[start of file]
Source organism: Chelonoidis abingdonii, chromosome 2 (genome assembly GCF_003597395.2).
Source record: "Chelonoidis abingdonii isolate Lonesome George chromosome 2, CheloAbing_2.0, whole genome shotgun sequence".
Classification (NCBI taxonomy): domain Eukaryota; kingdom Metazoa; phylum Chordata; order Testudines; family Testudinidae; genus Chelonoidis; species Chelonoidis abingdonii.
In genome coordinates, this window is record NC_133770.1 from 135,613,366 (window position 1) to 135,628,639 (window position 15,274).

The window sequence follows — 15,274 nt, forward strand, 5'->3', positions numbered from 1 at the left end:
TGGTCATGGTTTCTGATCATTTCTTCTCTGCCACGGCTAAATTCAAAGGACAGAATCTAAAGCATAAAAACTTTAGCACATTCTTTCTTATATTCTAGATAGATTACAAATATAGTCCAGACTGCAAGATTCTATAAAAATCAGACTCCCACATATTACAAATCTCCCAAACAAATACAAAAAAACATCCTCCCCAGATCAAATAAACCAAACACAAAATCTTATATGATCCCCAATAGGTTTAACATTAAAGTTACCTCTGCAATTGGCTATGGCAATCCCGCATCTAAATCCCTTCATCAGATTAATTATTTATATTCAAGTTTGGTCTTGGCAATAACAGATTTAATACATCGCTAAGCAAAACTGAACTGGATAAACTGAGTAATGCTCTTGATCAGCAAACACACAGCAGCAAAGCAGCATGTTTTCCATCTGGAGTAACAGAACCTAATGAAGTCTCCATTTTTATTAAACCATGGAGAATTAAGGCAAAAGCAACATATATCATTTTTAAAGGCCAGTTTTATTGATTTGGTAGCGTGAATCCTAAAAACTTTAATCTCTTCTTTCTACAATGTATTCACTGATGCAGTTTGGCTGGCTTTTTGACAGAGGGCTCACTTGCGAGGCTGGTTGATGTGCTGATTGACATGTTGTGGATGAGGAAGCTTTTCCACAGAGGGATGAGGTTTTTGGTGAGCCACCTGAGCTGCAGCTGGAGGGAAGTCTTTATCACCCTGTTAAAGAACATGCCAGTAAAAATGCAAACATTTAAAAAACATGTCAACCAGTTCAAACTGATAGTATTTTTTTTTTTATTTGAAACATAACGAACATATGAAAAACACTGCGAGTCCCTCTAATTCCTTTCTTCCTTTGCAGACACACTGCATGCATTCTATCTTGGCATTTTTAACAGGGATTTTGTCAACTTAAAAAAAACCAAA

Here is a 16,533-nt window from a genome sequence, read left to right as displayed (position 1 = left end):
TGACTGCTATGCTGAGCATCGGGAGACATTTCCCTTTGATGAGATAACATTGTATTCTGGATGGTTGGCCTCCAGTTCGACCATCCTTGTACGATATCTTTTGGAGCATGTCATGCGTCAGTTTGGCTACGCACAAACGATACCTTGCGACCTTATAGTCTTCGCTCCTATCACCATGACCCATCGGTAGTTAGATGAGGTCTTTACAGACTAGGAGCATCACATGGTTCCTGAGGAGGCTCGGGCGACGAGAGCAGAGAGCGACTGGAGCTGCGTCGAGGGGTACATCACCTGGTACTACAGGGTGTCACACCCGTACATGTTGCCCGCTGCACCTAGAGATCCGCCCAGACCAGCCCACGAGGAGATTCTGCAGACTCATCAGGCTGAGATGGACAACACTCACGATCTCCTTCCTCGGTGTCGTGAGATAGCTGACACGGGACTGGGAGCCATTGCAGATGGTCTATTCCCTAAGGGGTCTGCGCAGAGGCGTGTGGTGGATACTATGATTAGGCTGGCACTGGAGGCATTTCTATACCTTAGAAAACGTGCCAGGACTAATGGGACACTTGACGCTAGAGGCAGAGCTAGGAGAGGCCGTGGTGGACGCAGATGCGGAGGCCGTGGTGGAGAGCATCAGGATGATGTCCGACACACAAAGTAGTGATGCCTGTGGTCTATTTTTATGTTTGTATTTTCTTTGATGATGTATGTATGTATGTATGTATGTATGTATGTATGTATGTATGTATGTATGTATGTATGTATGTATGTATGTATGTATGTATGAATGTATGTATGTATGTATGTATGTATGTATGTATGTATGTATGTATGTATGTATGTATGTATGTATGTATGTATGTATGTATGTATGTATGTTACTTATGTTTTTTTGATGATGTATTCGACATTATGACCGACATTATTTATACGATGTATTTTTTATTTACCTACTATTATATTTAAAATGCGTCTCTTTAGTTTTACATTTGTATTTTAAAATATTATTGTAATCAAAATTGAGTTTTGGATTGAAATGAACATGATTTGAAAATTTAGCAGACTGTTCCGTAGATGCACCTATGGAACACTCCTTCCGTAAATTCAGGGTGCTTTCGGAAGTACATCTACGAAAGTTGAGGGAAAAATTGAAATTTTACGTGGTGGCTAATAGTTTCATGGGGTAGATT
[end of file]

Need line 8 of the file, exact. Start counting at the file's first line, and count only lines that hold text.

TGACTGCTATGCTGAGCATCGGGAGACATTTCCCTTTGATGAGATAACATTGTATTCTGGATGGTTGGCCTCCAGTTCGACCATCCTTGTACGATATCTTTTGGAGCATGTCATGCGTCAGTTTGGCTACGCACAAACGATACCTTGCGACCTTATAGTCTTCGCTCCTATCACCATGACCCATCGGTAGTTAGATGAGGTCTTTACAGACTAGGAGCATCACATGGTTCCTGAGGAGGCTCGGGCGACGAGAGCAGAGAGCGACTGGAGCTGCGTCGAGGGGTACATCACCTGGTACTACAGGGTGTCACACCCGTACATGTTGCCCGCTGCACCTAGAGATCCGCCCAGACCAGCCCACGAGGAGATTCTGCAGACTCATCAGGCTGAGATGGACAACACTCACGATCTCCTTCCTCGGTGTCGTGAGATAGCTGACACGGGACTGGGAGCCATTGCAGATGGTCTATTCCCTAAGGGGTCTGCGCAGAGGCGTGTGGTGGATACTATGATTAGGCTGGCACTGGAGGCATTTCTATACCTTAGAAAACGTGCCAGGACTAATGGGACACTTGACGCTAGAGGCAGAGCTAGGAGAGGCCGTGGTGGACGCAGATGCGGAGGCCGTGGTGGAGAGCATCAGGATGATGTCCGACACACAAAGTAGTGATGCCTGTGGTCTATTTTTATGTTTGTATTTTCTTTGATGATGTATGTATGTATGTATGTATGTATGTATGTATGTATGTATGTATGTATGTATGTATGTATGTATGTATGTATGTATGTATGAATGTATGTATGTATGTATGTATGTATGTATGTATGTATGTATGTATGTATGTATGTATGTATGTATGTATGTATGTATGTATGTATGTATGTTACTTATGTTTTTTTGATGATGTATTCGACATTATGACCGACATTATTTATACGATGTATTTTTTATTTACCTACTATTATATTTAAAATGCGTCTCTTTAGTTTTACATTTGTATTTTAAAATATTATTGTAATCAAAATTGAGTTTTGGATTGAAATGAACATGATTTGAAAATTTAGCAGACTGTTCCGTAGATGCACCTATGGAACACTCCTTCCGTAAATTCAGGGTGCTTTCGGAAGTACATCTACGAAAGTTGAGGGAAAAATTGAAATTTTACGTGGTGGCTAATAGTTTCATGGGGTAGATT